So many paddies were left fallow for years while money poured in from tourism. Now they’re being revived and what a feast for the eyes.

Once started, photo ops popped up everywhere. Do you remember door-to-door salesmen? One used to come to our house in the 1950’s. Mom knew the sound of his car and she’d say, “It’s the Fuller Brush Man.” He sold pots, plates, brooms – not brushes – yet I never thought to question why she called him that. So I asked Google, What’s a Fuller Brush Man, and found a fascinating story.

This is the Bali version.

Most of Jl. Andong is a serious shopper’s paradise. Many businesses export their goods but they’re always willing to sell to walk-in customers. I haunted this stretch of roadway when I was buying pieces for my house.

As I strolled past a virtual cornucopia of visual delights, I almost wished I could start the treasure hunt for furnishings all over again.

And then…I arrived.

It was too early for lunch and I’d already eaten breakfast, but there’s always room for dessert. I ordered an avocado coffee. And, yes. It is absolutely as decadent as it looks, avocado blended with ice cream poured over espresso with a squirt of chocolate and another scoop of ice cream. Pure heaven.

For a couple of hours I kept company with my thoughts, scribbled ideas in a notebook, watched butterflies flutter their mating dance, listened to chatter in the kitchen punctuated by frequent laughter, and absorbed the energy of life going on around me.

I still wasn’t in the least hungry, but I’d come for pizza and no way was I leaving without it. I managed to eat one piece. The rest is in my fridge.

More than delicious food, the day refueled me. It smoothed my frayed edges, loosened my knotted muscles, quieted my buzzing nerves. I was reminded that there’s still a world beyond my four walls and it beats with a strong heart.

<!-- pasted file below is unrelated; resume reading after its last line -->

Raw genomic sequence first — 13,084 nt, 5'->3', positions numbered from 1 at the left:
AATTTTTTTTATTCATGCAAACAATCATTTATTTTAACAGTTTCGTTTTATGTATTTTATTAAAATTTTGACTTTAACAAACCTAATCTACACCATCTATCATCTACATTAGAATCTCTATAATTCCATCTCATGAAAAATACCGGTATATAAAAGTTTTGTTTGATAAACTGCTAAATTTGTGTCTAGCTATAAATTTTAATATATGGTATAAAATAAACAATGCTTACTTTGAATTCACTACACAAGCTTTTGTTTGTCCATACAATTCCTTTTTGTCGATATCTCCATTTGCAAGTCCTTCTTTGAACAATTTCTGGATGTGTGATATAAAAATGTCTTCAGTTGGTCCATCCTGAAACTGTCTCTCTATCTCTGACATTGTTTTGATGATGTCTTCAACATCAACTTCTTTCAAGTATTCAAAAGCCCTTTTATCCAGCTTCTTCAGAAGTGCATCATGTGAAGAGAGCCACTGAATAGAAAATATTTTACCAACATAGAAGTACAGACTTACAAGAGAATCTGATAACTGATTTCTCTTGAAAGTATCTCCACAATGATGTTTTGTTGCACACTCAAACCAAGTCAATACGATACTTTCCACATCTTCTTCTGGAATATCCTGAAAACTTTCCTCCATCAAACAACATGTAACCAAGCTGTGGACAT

Just Turn Your Pillow Over

This is Ketut’s helmet. It looms directly in front of my face as we race through the countryside.

When you see the occasional white moon at the bottom of an otherwise spectacular shot, that, too, is Ketut’s helmet.

For example, here…

And again here…

It’s only on steep downward inclines that I can actually see what’s in front of us, which happened several times today.

Wanderlust has bitten hard.

You might have thought after the grueling 170 km (105 mile) journey a week ago I’d have had my fill of the road for a good while. It seems to have worked the opposite.

I love the coastlines of Bali but terraced mountain paddies long ago stole my heart. A motorbike adventure is one of the safest, most gratifying pass times during this era of Covid. Sidemen was calling.

Tell-tale sounds of a damp morning woke me. By time to leave the rain had stopped but serious-looking clouds threatened. We took precautions, suiting up in water-resistant gear.

A friend who’d heard about our trip to Rumah Gemuk let us know she was available for future events. We invited her along and the three of us set out.

For a while we followed a garden that was following an ambulance.

Can you guess what captured the attention of these guys so completely that they totally ignored the road ahead? I have to admit, she was a stunner…

Truck art. I wonder if the driver knows…

Finally the traffic and bustle of village life lay behind us and we started the climb. Soon paddy-magic was everywhere.

In no time we’d reached our destination. Warung Uma Anyar is a local eating spot occupying a lofty perch with a spectacular view of Mount Agung…sometimes.

But not today.

Those same moody morning clouds obscured that majestic mountain. But rolling foothills and surrounding peaks provided a more-than-sufficient visual feast.

And speaking of feasts, this is not your average roadside stand. The presentation, the flavors, the damask tablecloths set a tone in keeping with something much more refined. I love to bring unsuspecting guests here. Our friend made appreciative noises as we settled in for a leisurely afternoon.

Roasted peanuts and spring roll appetizers were followed by heaping plates of local fare and somehow we started talking about dreams. I told them I’d had a very strange experience a few nights ago. I’d awakened around one a.m. with a poem in my head. It was an odd little ditty that I’d never heard before. I grabbed my phone and wrote it down so I wouldn’t forget by morning.

Ketut and our friend listened attentively as I rehearsed the words:

  • Lit I a moon so big and bright
  • That all could see it day and night
  • Lit I a sun so faint and small
  • That none could barely see at all

They frowned at me in silence for a few long seconds, then my friend asked, “What does it mean?”

I shrugged. “I have no idea.”

“Is there more?” Ketut wanted to know. “Maybe there’s more. You should have turned your pillow over so the dream would continue.”

We stared at him, fascinated. “Really, Ketut? That’s what you do? Turn your pillow over then go to sleep and you’re back in the dream?”